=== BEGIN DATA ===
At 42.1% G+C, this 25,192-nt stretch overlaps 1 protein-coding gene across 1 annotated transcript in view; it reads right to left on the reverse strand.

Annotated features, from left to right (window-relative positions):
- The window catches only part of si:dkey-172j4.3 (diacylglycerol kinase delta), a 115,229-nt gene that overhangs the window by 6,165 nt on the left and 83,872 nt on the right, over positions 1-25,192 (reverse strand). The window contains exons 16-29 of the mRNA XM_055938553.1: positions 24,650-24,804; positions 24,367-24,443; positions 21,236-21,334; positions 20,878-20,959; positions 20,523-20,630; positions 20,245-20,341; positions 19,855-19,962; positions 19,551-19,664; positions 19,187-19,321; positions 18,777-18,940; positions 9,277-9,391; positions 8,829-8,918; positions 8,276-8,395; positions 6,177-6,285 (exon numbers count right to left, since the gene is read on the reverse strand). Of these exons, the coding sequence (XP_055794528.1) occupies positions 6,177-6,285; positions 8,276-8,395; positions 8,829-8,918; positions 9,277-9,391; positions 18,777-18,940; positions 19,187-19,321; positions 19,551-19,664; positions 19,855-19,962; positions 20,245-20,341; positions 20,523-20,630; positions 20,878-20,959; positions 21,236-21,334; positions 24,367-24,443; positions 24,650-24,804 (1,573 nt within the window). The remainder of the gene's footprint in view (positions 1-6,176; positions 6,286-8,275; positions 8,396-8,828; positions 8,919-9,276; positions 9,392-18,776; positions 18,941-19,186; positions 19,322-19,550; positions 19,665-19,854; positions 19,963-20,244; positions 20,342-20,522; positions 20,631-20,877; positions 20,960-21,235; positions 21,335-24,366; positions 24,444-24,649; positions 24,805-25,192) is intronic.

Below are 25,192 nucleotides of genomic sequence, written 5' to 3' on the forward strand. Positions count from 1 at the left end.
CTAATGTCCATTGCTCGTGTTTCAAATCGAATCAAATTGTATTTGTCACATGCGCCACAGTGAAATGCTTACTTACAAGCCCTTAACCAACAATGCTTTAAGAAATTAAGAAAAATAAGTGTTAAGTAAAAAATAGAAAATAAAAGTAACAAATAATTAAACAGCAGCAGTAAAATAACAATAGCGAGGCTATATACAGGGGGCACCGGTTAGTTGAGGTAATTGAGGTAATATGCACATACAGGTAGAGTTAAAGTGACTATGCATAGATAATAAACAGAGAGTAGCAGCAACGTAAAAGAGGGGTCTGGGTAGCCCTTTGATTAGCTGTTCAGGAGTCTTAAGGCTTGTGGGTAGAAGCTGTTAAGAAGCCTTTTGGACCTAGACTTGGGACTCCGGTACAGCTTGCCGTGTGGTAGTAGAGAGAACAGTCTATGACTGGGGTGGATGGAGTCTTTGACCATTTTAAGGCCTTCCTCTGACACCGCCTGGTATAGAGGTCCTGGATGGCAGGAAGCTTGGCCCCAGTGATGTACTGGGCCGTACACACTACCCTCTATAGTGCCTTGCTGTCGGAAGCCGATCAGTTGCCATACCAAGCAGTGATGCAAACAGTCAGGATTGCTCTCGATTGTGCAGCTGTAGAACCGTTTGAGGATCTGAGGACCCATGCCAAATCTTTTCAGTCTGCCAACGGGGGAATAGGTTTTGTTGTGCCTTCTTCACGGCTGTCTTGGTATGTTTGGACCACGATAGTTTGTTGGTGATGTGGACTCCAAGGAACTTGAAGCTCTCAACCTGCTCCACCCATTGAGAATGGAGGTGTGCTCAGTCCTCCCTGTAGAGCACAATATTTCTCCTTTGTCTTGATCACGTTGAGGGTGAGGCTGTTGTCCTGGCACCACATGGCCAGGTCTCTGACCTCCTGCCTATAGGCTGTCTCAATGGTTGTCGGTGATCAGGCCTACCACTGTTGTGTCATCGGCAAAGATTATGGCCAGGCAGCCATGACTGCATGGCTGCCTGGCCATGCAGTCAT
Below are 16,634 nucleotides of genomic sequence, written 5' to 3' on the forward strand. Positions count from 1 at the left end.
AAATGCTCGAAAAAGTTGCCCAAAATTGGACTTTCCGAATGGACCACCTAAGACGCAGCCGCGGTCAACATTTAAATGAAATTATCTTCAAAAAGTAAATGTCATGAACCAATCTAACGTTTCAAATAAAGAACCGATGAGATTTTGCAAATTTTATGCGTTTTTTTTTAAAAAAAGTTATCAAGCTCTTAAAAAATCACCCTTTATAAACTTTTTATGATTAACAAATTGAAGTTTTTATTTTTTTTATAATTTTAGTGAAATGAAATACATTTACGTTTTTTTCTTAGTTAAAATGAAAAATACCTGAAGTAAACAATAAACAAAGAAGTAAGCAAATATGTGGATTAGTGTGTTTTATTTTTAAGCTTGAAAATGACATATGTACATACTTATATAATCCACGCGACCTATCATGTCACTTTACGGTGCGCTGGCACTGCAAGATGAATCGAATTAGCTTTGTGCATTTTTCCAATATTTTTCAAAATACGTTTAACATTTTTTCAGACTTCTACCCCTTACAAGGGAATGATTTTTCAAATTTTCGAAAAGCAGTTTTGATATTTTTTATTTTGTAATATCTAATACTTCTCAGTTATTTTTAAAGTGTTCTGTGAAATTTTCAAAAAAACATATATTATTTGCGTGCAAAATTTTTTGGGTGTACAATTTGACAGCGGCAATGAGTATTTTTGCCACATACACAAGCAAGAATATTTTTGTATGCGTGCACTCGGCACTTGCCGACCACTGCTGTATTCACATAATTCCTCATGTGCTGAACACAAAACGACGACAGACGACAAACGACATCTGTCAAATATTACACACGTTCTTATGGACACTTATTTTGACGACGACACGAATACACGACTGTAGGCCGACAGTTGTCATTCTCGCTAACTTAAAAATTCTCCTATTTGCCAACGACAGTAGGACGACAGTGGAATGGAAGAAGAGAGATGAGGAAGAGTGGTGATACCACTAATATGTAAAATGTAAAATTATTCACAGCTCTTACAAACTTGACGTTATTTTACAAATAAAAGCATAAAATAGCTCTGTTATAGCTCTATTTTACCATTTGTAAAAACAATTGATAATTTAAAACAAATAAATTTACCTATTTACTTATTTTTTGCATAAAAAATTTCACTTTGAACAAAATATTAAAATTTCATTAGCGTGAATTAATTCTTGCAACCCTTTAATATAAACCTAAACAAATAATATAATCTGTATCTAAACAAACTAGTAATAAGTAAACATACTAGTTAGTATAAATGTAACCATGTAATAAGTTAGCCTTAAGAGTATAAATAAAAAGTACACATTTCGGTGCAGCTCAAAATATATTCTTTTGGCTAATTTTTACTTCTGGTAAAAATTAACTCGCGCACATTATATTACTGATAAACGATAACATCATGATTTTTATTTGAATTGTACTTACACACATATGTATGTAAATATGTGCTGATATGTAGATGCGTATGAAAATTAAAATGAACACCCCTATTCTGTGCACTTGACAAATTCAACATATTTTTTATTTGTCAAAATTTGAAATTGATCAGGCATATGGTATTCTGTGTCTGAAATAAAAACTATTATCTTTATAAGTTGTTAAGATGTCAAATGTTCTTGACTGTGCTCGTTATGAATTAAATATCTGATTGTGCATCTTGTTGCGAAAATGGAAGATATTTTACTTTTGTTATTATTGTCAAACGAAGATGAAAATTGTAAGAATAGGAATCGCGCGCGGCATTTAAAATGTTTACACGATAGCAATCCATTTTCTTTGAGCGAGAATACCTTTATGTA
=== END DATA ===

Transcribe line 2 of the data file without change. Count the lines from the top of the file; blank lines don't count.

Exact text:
Annotated features, from left to right (window-relative positions):